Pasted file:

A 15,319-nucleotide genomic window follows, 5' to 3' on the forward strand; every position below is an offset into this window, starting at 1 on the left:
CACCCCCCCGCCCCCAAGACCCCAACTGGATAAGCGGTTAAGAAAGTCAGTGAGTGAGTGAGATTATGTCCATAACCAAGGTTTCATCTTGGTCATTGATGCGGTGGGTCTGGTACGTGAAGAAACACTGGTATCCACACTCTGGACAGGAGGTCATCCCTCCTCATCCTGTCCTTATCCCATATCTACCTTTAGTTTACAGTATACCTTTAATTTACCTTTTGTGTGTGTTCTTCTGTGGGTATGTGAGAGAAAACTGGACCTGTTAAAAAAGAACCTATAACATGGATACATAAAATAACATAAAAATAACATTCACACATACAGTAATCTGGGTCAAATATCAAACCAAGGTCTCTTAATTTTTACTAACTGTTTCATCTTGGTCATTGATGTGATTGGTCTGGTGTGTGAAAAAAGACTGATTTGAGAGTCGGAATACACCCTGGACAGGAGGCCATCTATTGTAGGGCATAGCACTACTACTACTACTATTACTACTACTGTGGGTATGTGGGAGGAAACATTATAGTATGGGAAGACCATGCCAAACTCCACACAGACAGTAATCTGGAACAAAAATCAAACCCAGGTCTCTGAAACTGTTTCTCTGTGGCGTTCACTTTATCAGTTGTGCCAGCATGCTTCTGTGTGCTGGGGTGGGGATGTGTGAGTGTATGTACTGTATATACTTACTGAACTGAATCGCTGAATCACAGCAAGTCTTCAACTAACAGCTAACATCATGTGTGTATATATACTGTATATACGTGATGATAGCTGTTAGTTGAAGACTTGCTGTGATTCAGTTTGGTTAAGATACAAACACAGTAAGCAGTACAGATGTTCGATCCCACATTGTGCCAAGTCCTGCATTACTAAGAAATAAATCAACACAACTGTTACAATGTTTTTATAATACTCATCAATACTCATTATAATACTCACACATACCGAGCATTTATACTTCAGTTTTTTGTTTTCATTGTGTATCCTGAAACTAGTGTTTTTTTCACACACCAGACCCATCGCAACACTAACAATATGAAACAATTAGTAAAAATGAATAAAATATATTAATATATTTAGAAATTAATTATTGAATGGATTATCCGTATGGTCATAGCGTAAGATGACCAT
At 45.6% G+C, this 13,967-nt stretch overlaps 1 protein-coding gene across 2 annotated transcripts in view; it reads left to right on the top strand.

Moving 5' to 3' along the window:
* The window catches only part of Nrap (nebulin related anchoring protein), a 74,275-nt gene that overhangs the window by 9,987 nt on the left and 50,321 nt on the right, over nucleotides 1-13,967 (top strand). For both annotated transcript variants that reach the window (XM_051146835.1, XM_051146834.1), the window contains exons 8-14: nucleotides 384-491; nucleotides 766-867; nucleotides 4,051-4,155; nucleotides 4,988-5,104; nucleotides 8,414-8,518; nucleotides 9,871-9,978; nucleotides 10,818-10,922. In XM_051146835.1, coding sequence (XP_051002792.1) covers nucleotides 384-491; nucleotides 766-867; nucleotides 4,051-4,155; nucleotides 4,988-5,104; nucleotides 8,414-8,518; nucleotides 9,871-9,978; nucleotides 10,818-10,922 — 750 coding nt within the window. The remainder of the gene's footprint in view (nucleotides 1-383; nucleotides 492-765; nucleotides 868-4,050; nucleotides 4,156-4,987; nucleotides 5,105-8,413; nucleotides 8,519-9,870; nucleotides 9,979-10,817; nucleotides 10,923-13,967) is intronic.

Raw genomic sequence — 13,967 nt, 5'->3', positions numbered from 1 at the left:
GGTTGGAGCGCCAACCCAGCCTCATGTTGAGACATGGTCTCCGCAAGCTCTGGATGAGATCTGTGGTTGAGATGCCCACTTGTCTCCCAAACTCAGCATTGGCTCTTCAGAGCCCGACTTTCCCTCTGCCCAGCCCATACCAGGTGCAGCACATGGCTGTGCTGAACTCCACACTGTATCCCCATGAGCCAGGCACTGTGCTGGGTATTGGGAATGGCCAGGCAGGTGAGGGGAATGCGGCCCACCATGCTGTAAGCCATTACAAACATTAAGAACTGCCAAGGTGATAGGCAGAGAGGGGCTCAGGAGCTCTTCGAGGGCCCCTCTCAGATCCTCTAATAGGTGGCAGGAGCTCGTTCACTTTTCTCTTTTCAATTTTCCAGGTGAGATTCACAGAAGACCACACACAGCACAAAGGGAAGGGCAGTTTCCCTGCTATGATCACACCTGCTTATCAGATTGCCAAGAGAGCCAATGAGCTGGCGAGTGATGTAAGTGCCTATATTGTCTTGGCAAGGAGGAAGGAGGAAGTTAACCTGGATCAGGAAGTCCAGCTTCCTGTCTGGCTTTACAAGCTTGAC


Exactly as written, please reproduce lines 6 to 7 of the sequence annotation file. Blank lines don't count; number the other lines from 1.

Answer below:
Raw genomic sequence — 13,967 nt, 5'->3', positions numbered from 1 at the left:
GGTTGGAGCGCCAACCCAGCCTCATGTTGAGACATGGTCTCCGCAAGCTCTGGATGAGATCTGTGGTTGAGATGCCCACTTGTCTCCCAAACTCAGCATTGGCTCTTCAGAGCCCGACTTTCCCTCTGCCCAGCCCATACCAGGTGCAGCACATGGCTGTGCTGAACTCCACACTGTATCCCCATGAGCCAGGCACTGTGCTGGGTATTGGGAATGGCCAGGCAGGTGAGGGGAATGCGGCCCACCATGCTGTAAGCCATTACAAACATTAAGAACTGCCAAGGTGATAGGCAGAGAGGGGCTCAGGAGCTCTTCGAGGGCCCCTCTCAGATCCTCTAATAGGTGGCAGGAGCTCGTTCACTTTTCTCTTTTCAATTTTCCAGGTGAGATTCACAGAAGACCACACACAGCACAAAGGGAAGGGCAGTTTCCCTGCTATGATCACACCTGCTTATCAGATTGCCAAGAGAGCCAATGAGCTGGCGAGTGATGTAAGTGCCTATATTGTCTTGGCAAGGAGGAAGGAGGAAGTTAACCTGGATCAGGAAGTCCAGCTTCCTGTCTGGCTTTACAAGCTTGAC